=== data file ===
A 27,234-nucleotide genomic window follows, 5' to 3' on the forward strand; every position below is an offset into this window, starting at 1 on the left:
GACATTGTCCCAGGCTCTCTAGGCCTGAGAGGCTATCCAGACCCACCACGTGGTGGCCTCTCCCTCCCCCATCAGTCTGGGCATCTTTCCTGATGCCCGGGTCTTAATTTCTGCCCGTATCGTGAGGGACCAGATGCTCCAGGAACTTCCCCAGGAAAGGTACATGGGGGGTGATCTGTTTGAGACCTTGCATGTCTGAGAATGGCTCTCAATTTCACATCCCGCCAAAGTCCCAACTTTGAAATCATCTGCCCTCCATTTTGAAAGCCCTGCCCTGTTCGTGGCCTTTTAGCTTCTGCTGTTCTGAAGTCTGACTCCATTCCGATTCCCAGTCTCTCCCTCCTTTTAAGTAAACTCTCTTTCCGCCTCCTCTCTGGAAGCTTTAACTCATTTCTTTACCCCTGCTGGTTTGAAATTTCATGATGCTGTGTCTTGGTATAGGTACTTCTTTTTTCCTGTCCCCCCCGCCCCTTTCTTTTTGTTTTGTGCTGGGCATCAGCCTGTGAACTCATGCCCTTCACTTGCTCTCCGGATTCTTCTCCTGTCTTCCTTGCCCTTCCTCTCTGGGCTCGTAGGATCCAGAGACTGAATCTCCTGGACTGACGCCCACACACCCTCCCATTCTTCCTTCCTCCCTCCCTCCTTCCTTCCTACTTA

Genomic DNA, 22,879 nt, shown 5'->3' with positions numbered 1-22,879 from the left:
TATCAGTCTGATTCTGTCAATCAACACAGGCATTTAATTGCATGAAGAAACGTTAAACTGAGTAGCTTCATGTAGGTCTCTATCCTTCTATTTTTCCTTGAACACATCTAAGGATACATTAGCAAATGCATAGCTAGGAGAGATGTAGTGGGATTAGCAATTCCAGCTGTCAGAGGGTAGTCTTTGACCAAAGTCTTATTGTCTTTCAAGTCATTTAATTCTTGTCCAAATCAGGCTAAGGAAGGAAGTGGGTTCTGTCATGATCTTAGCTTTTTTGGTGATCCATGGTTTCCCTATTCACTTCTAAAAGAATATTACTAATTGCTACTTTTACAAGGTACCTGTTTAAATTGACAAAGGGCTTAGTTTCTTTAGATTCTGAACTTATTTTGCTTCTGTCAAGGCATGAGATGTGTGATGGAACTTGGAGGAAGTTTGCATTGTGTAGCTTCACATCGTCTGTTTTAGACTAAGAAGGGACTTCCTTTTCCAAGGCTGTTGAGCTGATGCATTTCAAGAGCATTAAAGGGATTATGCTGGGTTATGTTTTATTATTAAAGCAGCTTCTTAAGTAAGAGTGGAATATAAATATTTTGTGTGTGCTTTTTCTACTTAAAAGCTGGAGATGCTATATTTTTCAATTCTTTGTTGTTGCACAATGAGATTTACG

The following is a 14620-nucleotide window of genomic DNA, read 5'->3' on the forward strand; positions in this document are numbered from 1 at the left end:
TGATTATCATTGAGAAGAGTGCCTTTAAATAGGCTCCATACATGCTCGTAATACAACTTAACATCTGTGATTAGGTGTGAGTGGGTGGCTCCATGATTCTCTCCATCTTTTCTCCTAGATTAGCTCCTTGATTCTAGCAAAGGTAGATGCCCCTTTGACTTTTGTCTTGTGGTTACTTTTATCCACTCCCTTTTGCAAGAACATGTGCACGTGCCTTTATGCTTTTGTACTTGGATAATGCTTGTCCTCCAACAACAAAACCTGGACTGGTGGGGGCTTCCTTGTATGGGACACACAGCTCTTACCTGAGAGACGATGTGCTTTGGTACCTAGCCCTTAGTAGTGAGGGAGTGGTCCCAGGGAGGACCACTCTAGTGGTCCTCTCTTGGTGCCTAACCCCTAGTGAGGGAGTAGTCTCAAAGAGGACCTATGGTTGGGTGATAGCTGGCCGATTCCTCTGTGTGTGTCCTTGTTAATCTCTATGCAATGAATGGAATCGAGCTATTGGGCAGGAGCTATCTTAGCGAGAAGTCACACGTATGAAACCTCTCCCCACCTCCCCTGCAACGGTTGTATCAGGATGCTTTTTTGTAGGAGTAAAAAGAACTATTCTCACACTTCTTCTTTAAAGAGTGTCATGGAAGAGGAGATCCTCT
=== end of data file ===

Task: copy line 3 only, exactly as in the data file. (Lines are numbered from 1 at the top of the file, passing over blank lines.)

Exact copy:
Genomic DNA, 22,879 nt, shown 5'->3' with positions numbered 1-22,879 from the left: